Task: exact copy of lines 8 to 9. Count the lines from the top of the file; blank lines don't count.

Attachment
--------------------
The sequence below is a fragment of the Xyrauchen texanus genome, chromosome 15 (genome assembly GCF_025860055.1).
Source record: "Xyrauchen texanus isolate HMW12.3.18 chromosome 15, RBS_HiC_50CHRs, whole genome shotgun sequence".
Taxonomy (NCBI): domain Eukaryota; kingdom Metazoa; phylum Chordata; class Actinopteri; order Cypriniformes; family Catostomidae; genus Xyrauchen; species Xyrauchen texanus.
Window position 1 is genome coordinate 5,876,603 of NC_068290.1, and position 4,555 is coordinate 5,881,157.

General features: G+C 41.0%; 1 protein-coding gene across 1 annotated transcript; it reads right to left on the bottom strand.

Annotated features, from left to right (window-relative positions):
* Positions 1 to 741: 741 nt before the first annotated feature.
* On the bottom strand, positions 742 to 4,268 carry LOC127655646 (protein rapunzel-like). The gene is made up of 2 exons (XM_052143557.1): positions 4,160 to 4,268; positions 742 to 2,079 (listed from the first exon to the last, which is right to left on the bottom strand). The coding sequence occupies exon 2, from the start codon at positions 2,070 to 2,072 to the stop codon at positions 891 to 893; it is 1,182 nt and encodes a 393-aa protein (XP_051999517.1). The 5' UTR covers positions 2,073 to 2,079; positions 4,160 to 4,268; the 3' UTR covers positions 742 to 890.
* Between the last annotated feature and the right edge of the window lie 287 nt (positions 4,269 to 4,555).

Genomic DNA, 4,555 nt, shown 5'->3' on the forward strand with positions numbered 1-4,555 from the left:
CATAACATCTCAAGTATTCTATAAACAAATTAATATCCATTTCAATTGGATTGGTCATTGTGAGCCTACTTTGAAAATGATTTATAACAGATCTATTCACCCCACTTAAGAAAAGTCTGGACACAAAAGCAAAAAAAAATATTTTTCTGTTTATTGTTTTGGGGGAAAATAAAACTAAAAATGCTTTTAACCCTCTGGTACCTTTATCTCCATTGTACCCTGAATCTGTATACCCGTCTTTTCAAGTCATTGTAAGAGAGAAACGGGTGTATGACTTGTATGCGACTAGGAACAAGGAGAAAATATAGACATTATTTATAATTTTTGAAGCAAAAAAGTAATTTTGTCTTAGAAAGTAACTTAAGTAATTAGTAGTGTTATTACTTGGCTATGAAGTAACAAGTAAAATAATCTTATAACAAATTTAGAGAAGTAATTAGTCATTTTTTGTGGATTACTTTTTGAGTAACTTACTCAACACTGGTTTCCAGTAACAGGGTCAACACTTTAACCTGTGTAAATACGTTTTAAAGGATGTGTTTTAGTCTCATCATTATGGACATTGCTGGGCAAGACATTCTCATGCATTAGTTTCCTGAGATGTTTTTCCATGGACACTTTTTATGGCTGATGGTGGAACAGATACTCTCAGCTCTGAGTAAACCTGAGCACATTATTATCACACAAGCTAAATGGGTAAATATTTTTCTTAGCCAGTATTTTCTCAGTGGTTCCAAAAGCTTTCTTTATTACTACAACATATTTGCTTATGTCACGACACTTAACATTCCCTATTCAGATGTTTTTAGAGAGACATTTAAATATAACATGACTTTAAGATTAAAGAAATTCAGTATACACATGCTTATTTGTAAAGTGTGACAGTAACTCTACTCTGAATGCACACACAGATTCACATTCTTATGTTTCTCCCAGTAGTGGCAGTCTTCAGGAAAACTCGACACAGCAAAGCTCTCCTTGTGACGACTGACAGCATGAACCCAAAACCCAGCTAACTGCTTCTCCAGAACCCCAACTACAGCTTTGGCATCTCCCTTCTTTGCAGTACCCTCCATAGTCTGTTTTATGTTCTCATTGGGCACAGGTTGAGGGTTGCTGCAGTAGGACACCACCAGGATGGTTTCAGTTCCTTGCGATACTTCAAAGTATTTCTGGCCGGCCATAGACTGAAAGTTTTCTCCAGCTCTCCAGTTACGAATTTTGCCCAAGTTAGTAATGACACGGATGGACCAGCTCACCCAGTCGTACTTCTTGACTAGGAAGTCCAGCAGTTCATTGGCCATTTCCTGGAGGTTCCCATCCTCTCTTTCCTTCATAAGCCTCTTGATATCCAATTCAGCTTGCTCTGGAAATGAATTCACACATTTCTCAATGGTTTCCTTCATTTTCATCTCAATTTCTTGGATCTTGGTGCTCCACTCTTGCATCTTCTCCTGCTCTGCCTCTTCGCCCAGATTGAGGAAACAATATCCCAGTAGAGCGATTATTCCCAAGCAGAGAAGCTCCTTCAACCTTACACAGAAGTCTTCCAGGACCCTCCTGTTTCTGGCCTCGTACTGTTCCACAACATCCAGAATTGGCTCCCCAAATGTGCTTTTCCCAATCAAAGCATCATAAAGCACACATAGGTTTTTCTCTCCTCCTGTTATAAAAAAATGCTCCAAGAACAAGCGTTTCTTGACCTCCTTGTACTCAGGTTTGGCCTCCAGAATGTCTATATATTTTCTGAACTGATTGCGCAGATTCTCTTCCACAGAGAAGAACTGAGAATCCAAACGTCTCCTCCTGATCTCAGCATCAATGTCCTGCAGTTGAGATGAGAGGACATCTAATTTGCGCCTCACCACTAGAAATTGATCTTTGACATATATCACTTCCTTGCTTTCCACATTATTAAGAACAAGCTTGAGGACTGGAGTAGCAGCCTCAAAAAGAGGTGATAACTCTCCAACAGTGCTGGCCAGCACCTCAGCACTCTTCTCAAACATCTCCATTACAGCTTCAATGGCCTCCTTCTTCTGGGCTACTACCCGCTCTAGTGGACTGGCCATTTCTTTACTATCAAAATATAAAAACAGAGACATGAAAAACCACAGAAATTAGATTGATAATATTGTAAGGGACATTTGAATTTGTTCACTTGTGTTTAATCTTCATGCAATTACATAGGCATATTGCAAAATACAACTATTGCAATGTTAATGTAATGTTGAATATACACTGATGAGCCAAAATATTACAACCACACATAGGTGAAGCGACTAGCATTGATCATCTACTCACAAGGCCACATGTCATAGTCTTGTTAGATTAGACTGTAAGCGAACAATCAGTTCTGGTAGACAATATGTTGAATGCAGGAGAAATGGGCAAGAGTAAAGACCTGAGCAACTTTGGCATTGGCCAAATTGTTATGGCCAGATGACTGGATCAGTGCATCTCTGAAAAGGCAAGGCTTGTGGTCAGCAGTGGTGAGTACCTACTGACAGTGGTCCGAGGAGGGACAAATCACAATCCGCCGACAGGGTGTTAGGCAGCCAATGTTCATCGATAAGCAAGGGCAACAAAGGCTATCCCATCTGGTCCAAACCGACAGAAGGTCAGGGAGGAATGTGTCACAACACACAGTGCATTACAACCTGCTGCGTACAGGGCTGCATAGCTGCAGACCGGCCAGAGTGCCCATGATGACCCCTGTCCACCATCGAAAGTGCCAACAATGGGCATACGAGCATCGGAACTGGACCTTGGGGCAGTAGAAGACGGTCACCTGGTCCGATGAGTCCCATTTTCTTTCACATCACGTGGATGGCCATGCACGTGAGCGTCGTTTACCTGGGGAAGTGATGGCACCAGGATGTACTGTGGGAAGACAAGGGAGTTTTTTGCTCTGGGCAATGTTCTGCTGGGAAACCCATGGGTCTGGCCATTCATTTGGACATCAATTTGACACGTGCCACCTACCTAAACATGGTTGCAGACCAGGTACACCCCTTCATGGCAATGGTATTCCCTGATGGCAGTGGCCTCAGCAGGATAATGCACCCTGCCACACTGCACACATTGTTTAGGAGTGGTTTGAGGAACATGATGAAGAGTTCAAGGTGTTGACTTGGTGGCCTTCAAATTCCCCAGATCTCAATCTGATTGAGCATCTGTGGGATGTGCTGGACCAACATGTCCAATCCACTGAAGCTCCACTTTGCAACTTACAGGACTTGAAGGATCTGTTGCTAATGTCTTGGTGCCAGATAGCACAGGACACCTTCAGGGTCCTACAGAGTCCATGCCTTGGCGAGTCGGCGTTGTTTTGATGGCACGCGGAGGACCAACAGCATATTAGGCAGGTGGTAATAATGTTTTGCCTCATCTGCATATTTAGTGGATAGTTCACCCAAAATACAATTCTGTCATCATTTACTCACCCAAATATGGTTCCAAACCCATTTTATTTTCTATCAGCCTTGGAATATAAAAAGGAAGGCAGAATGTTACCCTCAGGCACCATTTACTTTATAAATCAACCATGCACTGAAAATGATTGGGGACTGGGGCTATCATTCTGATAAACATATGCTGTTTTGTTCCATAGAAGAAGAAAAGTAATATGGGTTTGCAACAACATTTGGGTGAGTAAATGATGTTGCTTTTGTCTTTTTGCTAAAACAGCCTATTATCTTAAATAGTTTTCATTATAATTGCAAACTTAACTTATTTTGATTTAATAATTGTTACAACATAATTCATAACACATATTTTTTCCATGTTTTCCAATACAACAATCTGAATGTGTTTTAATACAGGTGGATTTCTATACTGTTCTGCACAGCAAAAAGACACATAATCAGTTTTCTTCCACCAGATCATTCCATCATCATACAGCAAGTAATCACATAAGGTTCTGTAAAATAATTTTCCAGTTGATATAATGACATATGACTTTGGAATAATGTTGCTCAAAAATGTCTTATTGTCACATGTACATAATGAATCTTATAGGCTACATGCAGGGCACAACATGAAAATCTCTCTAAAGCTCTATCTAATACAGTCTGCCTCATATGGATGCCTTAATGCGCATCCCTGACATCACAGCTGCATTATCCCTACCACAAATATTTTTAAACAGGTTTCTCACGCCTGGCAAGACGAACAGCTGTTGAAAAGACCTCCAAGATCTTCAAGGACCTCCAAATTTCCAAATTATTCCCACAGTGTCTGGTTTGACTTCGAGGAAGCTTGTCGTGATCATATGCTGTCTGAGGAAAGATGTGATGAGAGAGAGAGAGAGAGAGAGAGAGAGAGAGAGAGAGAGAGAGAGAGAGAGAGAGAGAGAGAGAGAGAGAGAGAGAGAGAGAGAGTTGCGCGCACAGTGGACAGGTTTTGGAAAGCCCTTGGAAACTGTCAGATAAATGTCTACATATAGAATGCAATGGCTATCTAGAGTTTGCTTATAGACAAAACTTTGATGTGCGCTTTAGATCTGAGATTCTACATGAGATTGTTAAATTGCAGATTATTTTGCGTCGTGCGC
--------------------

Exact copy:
* On the bottom strand, positions 742 to 4,268 carry LOC127655646 (protein rapunzel-like). The gene is made up of 2 exons (XM_052143557.1): positions 4,160 to 4,268; positions 742 to 2,079 (listed from the first exon to the last, which is right to left on the bottom strand). The coding sequence occupies exon 2, from the start codon at positions 2,070 to 2,072 to the stop codon at positions 891 to 893; it is 1,182 nt and encodes a 393-aa protein (XP_051999517.1). The 5' UTR covers positions 2,073 to 2,079; positions 4,160 to 4,268; the 3' UTR covers positions 742 to 890.
* Between the last annotated feature and the right edge of the window lie 287 nt (positions 4,269 to 4,555).